"I have considered the message"
1 Kings 5:8
I had to write an apology note the other day. I'd gotten together with some friends last week, and had a very slight disagreement with a longtime friend. I felt bad about an offhand, meant-to-be-funny comment I'd made, and I didn't want it to fester between us, since it will probably be a few months before we see each other again.
And I wanted to write a note, because an email, or a phone call, would call for an immediate response on her part. I didn't necessarily want her to feel compelled to say, "I'm sorry, too" if she wasn't thinking that. Or if she felt she had nothing to apologize for. I just wanted to take it all on me, though I'm not entirely convinced I'm the only one who should apologize, ya know?
And I pondered the wording of the card for a day or so before actually writing it. I wanted to make sure it was phrased properly.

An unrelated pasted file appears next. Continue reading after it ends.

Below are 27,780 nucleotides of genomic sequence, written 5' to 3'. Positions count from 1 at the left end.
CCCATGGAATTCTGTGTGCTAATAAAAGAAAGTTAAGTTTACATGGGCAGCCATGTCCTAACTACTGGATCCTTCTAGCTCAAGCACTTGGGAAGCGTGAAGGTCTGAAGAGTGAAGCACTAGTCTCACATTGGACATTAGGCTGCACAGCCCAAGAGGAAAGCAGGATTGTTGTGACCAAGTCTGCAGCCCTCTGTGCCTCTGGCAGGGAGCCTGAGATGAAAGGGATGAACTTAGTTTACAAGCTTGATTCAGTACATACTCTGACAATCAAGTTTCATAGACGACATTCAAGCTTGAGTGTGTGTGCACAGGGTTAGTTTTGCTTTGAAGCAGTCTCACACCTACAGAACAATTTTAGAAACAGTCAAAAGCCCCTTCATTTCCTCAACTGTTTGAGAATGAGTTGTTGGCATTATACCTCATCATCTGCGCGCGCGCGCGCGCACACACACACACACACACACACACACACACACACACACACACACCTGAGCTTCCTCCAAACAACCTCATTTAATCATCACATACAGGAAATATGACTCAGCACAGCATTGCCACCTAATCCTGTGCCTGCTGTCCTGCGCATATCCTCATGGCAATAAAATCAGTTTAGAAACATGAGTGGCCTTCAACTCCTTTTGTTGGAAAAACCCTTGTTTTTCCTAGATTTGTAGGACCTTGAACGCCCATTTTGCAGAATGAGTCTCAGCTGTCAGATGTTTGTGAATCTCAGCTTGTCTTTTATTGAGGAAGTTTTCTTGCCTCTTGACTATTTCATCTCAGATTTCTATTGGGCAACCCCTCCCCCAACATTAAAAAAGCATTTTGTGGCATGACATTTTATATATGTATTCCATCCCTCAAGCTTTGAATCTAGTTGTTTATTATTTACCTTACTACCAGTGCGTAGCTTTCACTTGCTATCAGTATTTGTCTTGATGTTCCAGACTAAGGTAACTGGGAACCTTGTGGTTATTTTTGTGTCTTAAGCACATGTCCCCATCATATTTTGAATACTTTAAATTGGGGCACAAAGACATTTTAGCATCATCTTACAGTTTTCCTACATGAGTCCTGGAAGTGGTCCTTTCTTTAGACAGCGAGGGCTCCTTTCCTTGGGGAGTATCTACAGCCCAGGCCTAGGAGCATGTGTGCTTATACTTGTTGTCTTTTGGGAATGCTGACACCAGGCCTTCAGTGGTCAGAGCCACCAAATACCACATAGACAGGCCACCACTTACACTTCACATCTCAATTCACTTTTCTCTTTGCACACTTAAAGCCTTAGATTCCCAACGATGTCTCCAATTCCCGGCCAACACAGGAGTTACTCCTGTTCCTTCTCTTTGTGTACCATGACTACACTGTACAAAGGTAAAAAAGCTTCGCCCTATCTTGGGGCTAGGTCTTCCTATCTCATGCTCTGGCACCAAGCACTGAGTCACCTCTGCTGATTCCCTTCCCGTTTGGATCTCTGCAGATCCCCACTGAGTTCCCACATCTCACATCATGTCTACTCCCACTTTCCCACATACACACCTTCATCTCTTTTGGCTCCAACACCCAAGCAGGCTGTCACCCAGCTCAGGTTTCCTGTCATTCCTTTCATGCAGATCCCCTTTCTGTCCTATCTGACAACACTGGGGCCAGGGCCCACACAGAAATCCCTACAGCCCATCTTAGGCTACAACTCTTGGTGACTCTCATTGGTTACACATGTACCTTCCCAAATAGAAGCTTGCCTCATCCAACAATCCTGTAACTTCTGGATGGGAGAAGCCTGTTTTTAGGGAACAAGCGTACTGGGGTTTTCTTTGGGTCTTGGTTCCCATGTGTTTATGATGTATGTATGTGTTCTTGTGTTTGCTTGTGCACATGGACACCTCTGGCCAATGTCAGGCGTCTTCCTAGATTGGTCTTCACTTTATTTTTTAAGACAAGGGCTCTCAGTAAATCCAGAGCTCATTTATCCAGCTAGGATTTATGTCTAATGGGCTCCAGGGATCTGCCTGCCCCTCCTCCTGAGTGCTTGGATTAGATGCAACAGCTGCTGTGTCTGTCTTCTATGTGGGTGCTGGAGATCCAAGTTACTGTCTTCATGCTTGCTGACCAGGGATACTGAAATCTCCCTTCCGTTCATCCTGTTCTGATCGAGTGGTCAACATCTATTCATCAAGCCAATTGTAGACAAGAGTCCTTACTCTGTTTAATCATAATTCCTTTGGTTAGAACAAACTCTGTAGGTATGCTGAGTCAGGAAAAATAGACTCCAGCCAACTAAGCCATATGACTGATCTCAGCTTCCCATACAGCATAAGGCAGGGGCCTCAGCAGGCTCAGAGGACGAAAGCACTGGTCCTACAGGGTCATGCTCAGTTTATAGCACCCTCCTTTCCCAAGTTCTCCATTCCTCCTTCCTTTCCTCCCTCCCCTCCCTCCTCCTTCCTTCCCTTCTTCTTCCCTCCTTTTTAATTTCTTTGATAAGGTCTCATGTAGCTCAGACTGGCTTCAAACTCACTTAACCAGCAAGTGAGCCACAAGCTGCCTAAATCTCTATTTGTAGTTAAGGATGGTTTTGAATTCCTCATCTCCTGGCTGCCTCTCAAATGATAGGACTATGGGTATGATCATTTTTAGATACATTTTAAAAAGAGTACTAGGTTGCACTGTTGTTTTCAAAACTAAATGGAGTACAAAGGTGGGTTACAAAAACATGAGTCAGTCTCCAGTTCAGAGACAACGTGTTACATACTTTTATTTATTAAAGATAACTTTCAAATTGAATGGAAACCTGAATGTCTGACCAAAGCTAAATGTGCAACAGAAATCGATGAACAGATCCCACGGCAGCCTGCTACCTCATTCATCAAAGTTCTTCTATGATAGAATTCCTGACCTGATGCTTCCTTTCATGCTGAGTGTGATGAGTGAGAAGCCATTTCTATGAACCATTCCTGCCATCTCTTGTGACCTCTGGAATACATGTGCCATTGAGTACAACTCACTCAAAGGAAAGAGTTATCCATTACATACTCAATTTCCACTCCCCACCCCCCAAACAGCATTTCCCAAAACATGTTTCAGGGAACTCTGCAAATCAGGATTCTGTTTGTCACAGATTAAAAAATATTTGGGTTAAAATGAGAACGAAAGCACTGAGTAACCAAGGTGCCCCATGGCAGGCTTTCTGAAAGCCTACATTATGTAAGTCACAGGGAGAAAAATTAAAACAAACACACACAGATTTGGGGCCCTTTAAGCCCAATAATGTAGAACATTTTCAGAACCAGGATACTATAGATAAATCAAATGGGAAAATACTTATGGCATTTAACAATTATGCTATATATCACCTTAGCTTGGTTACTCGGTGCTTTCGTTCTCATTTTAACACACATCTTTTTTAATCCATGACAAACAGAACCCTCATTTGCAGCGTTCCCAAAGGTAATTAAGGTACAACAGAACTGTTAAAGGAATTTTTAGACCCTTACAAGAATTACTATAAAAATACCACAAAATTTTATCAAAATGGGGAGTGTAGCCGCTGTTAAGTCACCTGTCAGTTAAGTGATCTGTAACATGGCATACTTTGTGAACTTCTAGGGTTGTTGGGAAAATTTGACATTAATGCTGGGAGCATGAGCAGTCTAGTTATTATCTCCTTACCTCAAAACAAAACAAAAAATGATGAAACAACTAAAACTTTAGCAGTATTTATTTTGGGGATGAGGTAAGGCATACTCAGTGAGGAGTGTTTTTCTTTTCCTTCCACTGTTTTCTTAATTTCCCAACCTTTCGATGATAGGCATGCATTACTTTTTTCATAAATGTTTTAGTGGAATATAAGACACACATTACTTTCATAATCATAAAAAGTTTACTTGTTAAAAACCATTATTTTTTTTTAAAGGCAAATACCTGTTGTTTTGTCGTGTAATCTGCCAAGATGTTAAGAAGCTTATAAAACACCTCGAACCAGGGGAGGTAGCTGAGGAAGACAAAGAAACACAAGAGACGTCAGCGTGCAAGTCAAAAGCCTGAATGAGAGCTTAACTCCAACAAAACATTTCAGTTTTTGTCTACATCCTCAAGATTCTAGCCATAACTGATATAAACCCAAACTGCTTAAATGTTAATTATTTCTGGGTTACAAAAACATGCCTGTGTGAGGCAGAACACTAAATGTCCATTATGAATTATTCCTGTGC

Here's what I wanted to say:
"I'm so sorry for the comment I made the other day. It was just that I have long felt that discussions on that topic were sort of stupid --"
"I'm really sorry for what I said the other day. I was frustrated by the idiotic conversation --"
"I'm sorry if I hurt your feelings when I made that comment, but if you hadn't --"
"Sorry for what happened between us the other day. I've just always had trouble with people who --"
And you know what I realized the problem is? Pride. I want explain why I said what I said, which is that I wasn't feeling well, or I was tired, or I was provoked or whatever. None of which really matters to God. My heart was in the wrong place, and my mouth followed.
The thank you note I finally wrote included nothing but an apology, and a hope that she knows that I value our friendship. Justification really only comes from Him anyway.
~ "When pride comes,
then comes shame;
But with the humble is wisdom" ~